Getting up close and personal with the canvas, we are privileged to see the children’s artwork, and it is these works that make this canvas one of the most moving pieces of art we’ve ever seen. A child’s rendering of a family with no faces peeks through a smattering of paint, while a masked woman with depths of worry in her carefully crafted eyes looks at you almost like a modern – yet masked – Mona Lisa. An empty city sits stagnant, alone, and dead with a child’s scrawl scribbled across the top, saying ‘Keep Distance.’ A rainbow-colored heart brings a sense of innocence. Each piece a part of that soul, united in conveying one moment of our human history.
It is all one giant story of humanity, made from thousands of individual stories. So we asked the artist if there were any drawings or paintings by the children that spoke to him deeply.
“There were so many,” he says, grabbing his beard. “My favorite painting was done by a three or four-year-old, living in the slums of India, and she has nothing. Literally nothing. Just like a family of 20 living in a tin house from maybe here to that camera there, all on top of each other. Washing their clothes in the same water they drink from, in the same water they wash their plates and whatever in, and the same water the cow is excreting in. So, really the bottom of the poverty line. And she sent me this picture of the world and a child hugging the world. That was amazing. She had nothing.”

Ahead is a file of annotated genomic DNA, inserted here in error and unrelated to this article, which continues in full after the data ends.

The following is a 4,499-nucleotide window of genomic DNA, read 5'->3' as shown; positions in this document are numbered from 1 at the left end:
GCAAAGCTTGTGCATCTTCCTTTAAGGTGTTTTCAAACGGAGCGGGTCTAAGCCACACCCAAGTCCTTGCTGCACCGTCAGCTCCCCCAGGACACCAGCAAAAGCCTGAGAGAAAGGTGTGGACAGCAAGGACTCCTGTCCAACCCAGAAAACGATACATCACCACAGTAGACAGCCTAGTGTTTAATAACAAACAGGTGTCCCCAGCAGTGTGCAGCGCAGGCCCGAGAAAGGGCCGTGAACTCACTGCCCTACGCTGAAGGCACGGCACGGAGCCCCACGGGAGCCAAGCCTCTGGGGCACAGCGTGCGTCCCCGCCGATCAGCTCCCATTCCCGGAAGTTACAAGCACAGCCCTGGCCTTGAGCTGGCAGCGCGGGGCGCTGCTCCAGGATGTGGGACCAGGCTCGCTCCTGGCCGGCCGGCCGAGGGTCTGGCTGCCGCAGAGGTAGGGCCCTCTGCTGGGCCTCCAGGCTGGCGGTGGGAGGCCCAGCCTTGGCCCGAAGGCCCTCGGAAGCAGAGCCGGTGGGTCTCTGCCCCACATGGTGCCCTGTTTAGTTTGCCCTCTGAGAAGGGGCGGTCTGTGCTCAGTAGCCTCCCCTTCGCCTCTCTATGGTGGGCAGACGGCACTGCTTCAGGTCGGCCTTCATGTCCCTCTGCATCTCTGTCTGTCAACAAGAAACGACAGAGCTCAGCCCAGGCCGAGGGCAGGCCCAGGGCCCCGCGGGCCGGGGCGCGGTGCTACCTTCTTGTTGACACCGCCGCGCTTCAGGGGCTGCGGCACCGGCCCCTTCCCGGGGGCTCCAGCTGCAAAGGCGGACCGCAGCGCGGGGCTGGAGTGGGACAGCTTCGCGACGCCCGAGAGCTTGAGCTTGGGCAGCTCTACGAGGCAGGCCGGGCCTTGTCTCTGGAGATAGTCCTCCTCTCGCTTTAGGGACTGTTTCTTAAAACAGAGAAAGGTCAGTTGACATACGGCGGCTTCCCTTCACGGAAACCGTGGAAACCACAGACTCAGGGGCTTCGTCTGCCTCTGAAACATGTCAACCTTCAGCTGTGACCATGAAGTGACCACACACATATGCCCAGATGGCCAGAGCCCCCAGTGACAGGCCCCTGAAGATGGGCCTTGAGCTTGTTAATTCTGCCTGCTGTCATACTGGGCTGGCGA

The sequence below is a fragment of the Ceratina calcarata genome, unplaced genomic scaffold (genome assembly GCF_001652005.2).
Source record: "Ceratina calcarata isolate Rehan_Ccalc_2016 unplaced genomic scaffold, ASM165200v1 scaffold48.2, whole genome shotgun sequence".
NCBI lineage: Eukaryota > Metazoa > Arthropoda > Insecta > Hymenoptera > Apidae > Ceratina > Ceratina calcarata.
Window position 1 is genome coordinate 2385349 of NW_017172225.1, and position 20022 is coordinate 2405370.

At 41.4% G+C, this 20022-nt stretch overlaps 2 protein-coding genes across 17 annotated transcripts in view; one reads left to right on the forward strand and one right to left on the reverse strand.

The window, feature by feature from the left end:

With one story, we are not only brought to tears, but we are gifted a spark of that hope that Jafri was trying to express.